Mon Dec 24, 2012, 04:40 AM
HiPointDem (16,776 posts)
Hitler's Enabling Act & Michigan's Emergency Manager Law
Last edited Mon Dec 24, 2012, 06:01 AM USA/ET - Edit history (1)
Michigan voters repealed an Emergency Manager Law in November by referendum -- it had been passed by the legislature in 2011.
Barely one month later, TODAY, the legislature has passed another version, which is not subject to referendum by the people.
Here's what the old version did:
- Gave the Governor broad powers to declare a local government to be in "financial emergency" & appoint an Emergency Manager with dictatorial powers.
- Specified that the manager could be either an official of the government or "a private contractor working as an agent of the executive branch of state government."
(Got that, everyone? The Gov could appoint a corporate honcho to run your city.)
- Specified that "The emergency manager’s powers extend not only to financial policy and decision-making, but also to all other areas of local government."
- Specified that decisions of the unelected Emergency Manager were not subject to review by either "local elected officials or local voters."
- Gave the Emergency Manager powers greater than the state legislature's powers, specifically the power to:
a. Contravene, and thereby implicitly repeal, local laws such as city and village charters and ordinances; and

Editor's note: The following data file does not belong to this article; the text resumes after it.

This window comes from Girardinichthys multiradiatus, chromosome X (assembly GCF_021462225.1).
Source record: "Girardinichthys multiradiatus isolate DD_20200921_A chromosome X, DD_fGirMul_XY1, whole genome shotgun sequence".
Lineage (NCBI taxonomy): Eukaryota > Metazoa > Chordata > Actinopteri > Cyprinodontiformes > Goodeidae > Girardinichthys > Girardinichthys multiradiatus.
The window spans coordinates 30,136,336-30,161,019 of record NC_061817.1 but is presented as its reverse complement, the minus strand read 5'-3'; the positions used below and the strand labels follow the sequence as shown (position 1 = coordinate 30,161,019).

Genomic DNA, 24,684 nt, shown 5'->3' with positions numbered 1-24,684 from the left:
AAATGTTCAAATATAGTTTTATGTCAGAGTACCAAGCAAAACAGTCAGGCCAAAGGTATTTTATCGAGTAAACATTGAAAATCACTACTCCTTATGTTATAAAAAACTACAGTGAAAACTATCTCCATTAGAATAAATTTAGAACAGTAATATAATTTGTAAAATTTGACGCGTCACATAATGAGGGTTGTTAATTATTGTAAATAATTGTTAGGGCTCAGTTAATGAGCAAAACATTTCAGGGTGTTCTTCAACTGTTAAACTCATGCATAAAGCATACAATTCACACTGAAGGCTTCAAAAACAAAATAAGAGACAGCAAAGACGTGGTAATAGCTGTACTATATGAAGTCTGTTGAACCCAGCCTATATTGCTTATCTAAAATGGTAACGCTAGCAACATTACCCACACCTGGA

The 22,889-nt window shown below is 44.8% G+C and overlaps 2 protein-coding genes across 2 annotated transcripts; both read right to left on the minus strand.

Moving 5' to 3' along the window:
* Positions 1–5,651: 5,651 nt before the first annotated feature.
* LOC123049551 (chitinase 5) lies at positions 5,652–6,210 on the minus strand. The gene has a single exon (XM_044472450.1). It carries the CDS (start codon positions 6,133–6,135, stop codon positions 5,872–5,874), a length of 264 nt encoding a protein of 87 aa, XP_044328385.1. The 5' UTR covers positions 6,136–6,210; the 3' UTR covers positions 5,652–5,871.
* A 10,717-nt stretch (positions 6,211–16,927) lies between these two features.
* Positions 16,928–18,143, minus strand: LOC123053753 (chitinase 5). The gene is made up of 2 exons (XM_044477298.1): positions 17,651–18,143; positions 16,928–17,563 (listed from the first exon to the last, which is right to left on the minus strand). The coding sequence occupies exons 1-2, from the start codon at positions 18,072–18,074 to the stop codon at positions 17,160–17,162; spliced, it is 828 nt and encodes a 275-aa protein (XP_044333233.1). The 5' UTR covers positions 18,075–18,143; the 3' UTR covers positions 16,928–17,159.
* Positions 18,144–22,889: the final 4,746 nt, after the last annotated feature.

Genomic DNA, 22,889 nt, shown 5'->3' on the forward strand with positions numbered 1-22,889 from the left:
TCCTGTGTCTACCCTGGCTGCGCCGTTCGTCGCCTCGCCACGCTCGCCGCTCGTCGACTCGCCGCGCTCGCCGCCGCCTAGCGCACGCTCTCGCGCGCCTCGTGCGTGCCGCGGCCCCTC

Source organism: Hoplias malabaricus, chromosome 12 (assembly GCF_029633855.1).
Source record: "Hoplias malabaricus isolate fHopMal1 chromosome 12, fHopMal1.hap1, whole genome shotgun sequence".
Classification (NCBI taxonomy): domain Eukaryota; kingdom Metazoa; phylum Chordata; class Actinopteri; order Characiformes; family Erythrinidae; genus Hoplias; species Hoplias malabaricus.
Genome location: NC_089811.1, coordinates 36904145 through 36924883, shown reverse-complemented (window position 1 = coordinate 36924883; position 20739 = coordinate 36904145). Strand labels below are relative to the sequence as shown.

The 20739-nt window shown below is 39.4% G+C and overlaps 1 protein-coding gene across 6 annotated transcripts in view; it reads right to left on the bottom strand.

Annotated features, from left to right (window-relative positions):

b. Explicitly repeal, amend, and enact local laws such as city and village ordinances.
- Gave the Emergency Manager the right to seize/dissolve school districts.
- Gave the EM power to "seize and sell assets owned by the city, such as buildings or parks, without the approval of voters or local elected officials"
- Gave the EM power to "add to local debt, by putting property tax hikes on the ballot with confusing wording that hides the real cost of the tax hike"
- Gave the EM power to "outsource to private and out of state companies, lay off public employees, change or terminate the contracts of public employees, suspend contracts and collective bargaining rights for up to five years"
- Gave the EM power to fire elected officials
- Gave the EM power to write the local government's budget and all its contracts "for two years AFTER they are gone. No input from local residents, no collective bargaining."
The law was unprecedented:
"Through its provisions, the Local Government and School District Fiscal